Arson is any willful or malicious burning or attempting to burn, with or without intent to defraud, a dwelling house, public building, motor vehicle or aircraft, personal property of another, etc.
Source: FBI’s Uniform Crime Reports
Source URL: https://www.fbi.gov/about-us/
This entry refers to the UCR definition of Arson. See also the criminal law definition of Arson (law).
Arson is a criminal offense that involves the intentional or reckless setting of fire to property or structures. The Uniform Crime Reporting (UCR) Program, which is administered by the Federal Bureau of Investigation (FBI), defines arson as any willful or malicious burning or attempt to burn, with or without intent to defraud, a dwelling house, public building, motor vehicle, aircraft, personal property of another, or any other type of structure. It is a serious offense that can cause extensive property damage, endanger the lives of others, and result in severe injury or loss of life.
Arson is classified as a property crime, and it is one of the most devastating crimes that can be committed against property. Arsonists often target structures that are unoccupied or abandoned, but they can also target occupied dwellings, public buildings, and vehicles. In some cases, it is committed for financial gains, such as insurance fraud, or to eliminate a business competitor. In other cases, it is committed as a form of revenge, vandalism, or as an act of terrorism.
Arson can be classified into several different categories based on the motivation behind the crime. These categories include incendiary arson, which is committed for financial gain; revenge, which is committed as an act of revenge against a person or business; hate, which is committed as an act of discrimination against a particular group or individual; and terrorist, which is committed to causing fear and disruption.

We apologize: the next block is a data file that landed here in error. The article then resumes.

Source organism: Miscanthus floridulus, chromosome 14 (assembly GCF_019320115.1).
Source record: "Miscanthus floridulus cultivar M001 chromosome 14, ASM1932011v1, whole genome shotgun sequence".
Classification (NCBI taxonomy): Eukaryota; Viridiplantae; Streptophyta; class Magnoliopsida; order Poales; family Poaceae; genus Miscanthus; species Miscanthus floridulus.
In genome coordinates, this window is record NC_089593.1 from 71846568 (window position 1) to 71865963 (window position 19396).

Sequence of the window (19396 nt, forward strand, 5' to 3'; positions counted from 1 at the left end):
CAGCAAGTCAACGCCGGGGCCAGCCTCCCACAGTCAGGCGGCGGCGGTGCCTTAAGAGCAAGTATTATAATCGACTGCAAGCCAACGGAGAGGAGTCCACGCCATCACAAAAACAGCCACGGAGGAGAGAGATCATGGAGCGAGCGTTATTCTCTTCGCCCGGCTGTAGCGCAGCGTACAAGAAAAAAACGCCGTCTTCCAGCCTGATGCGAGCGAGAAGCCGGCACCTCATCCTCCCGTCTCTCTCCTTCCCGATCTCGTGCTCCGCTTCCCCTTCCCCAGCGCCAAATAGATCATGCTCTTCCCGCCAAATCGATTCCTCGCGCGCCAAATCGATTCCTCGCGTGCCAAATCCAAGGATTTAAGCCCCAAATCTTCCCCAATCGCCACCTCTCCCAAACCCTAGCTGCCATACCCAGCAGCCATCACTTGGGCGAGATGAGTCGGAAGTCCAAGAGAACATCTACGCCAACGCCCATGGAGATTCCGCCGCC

The UCR Program collects data on arson offenses from law enforcement agencies across the United States. These offenses are classified into two categories: offenses involving structures and offenses involving vehicles. Offenses involving structures include fires that are set to buildings, dwellings, and other structures such as bridges, tunnels, and dams. Offenses involving vehicles include fires that are set to cars, trucks and other types of motor vehicles.
The UCR Program also collects data on the value of property damage caused by arson offenses. This data is used to determine the severity of the offense and to assist in allocating resources for fire investigations and prevention efforts. In addition, the UCR Program collects data on the number of arrests made for arson offenses, which is used to track crime trends and to identify areas where additional resources may be needed to combat arson.
Arson is a serious offense that carries severe penalties, including imprisonment, fines, and restitution for property damage. Arsonists may also be required to register as arson offenders, which can restrict their employment opportunities and place them under close monitoring by law enforcement agencies. In addition to the legal consequences of arson, the emotional and psychological impact of arson can be devastating for victims and their families.
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Last Modified 05/06/2023